Oscar Review: One Flew Over the Cuckoo’s Nest (1975)
The film that swept the major categories at the 48th Academy Awards (5 of its 9 nominations) is also AFI’s 20th greatest film and launched the careers of actors from Danny DeVito to Christopher Lloyd. One Flew Over the Cuckoo’s Nest is a funny and tragic look at life in a mental ward run by a psychotic head nurse and the “patient” that disturbs the status quo.
When R.P. McMurphy (Jack Nicholson) is admitted to a mental institution in an attempt to avoid continued physical labor at a prison work camp. He pretends to act wild and out of control thinking it will make freedom come to him more quickly. Thinking it would be smooth sailing, McMurphy isn’t prepared when he meets the icy Nurse Ratched (Louise Fletcher) – the #5 movie villain of all time.
To keep himself occupied when not in group therapy, McMurphy befriends the other patients, organizes a “field trip” to go fishing, and reaches out to a deaf/mute that no one else pays much attention to.
In her attempts to maintain order and provide counseling to the patients, we come to see Nurse Ratched’s darker side. She leads group discussions to point out, and even further, the patient’s psychoses. She plays eerily relaxing music, plays to everyone’s weaknesses and lays on guilt, and enjoys quelling the hopes of everyone around her. But worse than that, much more devious and evil, is the way she punishes McMurphy for his behavior. By forcing him to submit to electric shock treatment and medicating him she turns a sane man insane.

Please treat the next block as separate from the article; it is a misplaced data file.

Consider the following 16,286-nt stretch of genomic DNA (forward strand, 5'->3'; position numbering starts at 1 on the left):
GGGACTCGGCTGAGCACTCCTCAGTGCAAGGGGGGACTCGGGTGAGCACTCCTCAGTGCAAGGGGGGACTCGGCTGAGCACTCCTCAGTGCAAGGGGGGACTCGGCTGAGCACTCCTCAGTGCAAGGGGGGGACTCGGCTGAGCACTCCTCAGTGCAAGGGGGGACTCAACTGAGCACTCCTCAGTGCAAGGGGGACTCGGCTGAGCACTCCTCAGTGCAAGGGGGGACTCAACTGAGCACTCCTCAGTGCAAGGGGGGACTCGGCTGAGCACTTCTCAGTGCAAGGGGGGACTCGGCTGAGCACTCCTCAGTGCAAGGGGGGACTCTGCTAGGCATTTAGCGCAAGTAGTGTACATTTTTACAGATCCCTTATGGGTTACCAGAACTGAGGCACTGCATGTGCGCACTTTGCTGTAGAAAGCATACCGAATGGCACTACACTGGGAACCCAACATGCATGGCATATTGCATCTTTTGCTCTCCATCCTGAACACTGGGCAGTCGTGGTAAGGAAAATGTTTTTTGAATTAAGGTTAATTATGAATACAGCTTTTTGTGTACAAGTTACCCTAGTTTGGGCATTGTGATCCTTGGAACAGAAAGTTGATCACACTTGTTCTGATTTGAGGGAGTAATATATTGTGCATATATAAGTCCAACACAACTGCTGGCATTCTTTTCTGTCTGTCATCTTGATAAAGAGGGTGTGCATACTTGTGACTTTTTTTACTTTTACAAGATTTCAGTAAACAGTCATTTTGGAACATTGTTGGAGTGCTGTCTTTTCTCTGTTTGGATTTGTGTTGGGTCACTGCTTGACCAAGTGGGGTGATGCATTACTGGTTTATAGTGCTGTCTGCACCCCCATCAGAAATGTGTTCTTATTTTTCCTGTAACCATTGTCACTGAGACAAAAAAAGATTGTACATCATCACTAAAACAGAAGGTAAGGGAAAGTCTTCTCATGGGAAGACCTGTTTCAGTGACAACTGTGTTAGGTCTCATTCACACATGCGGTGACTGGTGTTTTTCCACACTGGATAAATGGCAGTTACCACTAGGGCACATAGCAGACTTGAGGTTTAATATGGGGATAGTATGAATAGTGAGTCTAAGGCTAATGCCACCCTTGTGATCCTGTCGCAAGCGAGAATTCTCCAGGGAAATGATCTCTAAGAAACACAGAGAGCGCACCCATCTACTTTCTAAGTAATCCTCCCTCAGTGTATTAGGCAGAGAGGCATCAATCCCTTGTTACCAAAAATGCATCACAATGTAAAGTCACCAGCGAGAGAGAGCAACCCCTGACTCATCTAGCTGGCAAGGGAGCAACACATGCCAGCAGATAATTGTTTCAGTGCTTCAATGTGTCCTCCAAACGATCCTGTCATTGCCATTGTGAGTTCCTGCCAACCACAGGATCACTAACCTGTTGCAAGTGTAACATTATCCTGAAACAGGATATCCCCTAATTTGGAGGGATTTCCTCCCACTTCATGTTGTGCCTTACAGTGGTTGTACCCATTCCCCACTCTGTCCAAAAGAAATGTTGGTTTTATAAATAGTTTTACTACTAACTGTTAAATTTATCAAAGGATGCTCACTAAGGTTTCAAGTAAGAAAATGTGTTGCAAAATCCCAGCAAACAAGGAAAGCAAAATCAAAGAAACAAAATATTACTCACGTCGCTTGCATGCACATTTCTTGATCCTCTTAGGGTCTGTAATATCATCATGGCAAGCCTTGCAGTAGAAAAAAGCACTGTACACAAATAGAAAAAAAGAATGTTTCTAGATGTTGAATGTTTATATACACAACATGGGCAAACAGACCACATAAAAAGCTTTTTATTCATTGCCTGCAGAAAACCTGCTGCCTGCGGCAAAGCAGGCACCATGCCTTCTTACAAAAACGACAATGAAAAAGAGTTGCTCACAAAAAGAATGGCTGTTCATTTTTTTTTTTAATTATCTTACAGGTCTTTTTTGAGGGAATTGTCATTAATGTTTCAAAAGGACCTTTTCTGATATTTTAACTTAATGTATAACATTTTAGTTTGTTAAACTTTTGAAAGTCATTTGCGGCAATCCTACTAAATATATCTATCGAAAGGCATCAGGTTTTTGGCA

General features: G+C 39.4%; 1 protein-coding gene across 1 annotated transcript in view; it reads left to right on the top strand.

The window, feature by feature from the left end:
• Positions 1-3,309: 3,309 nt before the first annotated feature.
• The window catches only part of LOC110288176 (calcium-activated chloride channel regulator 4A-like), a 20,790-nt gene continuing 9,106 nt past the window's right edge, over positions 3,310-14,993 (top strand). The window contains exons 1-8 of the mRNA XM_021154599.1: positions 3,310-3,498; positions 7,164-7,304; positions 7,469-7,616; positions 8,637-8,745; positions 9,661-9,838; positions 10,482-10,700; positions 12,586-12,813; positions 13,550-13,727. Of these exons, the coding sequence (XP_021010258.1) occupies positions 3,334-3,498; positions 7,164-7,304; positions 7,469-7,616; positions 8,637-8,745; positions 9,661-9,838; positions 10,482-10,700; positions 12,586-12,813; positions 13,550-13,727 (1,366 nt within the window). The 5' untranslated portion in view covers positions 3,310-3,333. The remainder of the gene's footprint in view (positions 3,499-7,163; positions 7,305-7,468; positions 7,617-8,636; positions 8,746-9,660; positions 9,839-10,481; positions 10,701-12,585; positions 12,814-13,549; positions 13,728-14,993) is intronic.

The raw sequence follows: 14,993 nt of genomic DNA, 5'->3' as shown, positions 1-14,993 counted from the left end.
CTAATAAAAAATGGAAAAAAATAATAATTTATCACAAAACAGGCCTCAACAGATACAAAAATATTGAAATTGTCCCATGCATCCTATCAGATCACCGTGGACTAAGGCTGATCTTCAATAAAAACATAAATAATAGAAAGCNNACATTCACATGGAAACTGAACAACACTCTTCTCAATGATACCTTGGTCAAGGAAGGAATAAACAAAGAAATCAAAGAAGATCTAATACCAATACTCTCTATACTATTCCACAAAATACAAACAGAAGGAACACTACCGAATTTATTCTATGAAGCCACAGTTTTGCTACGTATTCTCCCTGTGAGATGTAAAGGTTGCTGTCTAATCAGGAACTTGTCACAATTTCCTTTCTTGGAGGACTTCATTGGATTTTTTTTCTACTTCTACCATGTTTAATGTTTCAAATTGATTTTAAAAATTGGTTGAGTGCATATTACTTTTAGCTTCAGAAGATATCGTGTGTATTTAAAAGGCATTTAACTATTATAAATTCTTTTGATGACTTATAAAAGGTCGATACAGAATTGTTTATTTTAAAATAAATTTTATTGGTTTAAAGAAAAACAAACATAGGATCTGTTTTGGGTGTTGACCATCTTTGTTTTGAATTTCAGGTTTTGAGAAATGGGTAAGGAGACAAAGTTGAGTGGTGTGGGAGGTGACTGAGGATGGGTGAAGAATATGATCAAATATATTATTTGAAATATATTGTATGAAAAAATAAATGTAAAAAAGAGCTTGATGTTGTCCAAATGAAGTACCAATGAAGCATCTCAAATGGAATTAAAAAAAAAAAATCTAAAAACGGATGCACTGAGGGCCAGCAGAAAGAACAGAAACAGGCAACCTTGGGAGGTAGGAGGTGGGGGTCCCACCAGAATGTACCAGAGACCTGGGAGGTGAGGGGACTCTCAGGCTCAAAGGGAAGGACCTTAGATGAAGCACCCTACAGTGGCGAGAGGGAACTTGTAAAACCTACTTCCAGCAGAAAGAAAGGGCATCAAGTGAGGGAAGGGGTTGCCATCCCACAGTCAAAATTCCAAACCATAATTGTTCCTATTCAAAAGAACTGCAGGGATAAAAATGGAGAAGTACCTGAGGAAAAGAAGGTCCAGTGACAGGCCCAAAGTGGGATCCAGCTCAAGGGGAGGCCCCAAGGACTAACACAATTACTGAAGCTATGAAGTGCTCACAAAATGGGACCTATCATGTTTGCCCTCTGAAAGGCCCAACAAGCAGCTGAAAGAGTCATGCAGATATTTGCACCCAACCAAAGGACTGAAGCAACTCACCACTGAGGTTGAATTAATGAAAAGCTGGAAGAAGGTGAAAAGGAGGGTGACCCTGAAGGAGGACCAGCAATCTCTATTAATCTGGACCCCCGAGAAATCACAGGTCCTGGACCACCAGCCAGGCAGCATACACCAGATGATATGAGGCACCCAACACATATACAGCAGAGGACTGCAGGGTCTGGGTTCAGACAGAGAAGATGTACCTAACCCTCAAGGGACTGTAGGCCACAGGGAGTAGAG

I’ve thouroughly enjoyed One Flew Over the Cuckoo’s Nest each time I’ve seen it. Wonderfully written and acted by the entire cast, this film garnered Oscars for Best Picture (Saul Zaentz and Michael Douglas), Best Actor (Nicholson), Best Actress (Fletcher), Best Director (Milos Forman) and Best Adapted Screenplay. It was the first film to take home all the top honors since It Happened One Night, which held the honor for 40 years. The only other film to do so The Silence of the Lambs in 1991.
It’s a dark movie once you get beneath the entertaining performance of Nicholson’s McMurphy. Haunting in the examination of how soberly controled Nurse Ratched wields her power and how coolly she attacks the already fragile minds of the other patients. It’s just a great movie.